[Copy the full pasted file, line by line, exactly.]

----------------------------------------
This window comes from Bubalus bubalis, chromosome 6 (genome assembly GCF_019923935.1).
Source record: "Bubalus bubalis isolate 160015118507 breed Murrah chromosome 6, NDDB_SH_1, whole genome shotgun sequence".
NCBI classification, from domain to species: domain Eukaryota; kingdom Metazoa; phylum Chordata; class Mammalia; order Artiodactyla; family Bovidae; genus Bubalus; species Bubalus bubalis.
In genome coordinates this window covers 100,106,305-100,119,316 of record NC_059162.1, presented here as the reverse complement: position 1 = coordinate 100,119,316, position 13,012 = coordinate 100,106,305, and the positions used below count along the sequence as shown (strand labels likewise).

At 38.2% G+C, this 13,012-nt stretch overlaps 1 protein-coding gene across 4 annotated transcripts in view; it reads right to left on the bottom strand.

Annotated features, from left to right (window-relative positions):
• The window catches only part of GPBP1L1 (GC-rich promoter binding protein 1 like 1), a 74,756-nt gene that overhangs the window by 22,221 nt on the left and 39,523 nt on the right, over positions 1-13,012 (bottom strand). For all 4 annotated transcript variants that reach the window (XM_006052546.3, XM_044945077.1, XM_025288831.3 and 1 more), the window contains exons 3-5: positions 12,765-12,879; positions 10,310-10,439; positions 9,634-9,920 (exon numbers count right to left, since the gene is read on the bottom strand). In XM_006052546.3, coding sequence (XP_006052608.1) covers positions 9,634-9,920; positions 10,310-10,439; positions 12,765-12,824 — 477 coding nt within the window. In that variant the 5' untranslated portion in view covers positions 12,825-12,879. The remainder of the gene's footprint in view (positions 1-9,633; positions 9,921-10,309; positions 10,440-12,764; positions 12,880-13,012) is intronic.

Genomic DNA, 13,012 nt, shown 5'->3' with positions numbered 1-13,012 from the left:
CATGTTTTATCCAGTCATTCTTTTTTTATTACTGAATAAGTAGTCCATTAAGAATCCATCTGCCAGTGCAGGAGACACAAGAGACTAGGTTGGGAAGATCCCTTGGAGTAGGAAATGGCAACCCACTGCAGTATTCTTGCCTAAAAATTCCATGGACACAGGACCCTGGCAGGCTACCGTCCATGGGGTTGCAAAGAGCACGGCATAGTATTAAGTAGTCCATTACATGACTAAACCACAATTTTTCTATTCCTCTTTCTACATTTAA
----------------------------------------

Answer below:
This window comes from Bubalus bubalis, chromosome 6 (genome assembly GCF_019923935.1).
Source record: "Bubalus bubalis isolate 160015118507 breed Murrah chromosome 6, NDDB_SH_1, whole genome shotgun sequence".
NCBI classification, from domain to species: domain Eukaryota; kingdom Metazoa; phylum Chordata; class Mammalia; order Artiodactyla; family Bovidae; genus Bubalus; species Bubalus bubalis.
In genome coordinates this window covers 100,106,305-100,119,316 of record NC_059162.1, presented here as the reverse complement: position 1 = coordinate 100,119,316, position 13,012 = coordinate 100,106,305, and the positions used below count along the sequence as shown (strand labels likewise).

At 38.2% G+C, this 13,012-nt stretch overlaps 1 protein-coding gene across 4 annotated transcripts in view; it reads right to left on the bottom strand.

Annotated features, from left to right (window-relative positions):
• The window catches only part of GPBP1L1 (GC-rich promoter binding protein 1 like 1), a 74,756-nt gene that overhangs the window by 22,221 nt on the left and 39,523 nt on the right, over positions 1-13,012 (bottom strand). For all 4 annotated transcript variants that reach the window (XM_006052546.3, XM_044945077.1, XM_025288831.3 and 1 more), the window contains exons 3-5: positions 12,765-12,879; positions 10,310-10,439; positions 9,634-9,920 (exon numbers count right to left, since the gene is read on the bottom strand). In XM_006052546.3, coding sequence (XP_006052608.1) covers positions 9,634-9,920; positions 10,310-10,439; positions 12,765-12,824 — 477 coding nt within the window. In that variant the 5' untranslated portion in view covers positions 12,825-12,879. The remainder of the gene's footprint in view (positions 1-9,633; positions 9,921-10,309; positions 10,440-12,764; positions 12,880-13,012) is intronic.

Genomic DNA, 13,012 nt, shown 5'->3' with positions numbered 1-13,012 from the left:
CATGTTTTATCCAGTCATTCTTTTTTTATTACTGAATAAGTAGTCCATTAAGAATCCATCTGCCAGTGCAGGAGACACAAGAGACTAGGTTGGGAAGATCCCTTGGAGTAGGAAATGGCAACCCACTGCAGTATTCTTGCCTAAAAATTCCATGGACACAGGACCCTGGCAGGCTACCGTCCATGGGGTTGCAAAGAGCACGGCATAGTATTAAGTAGTCCATTACATGACTAAACCACAATTTTTCTATTCCTCTTTCTACATTTAA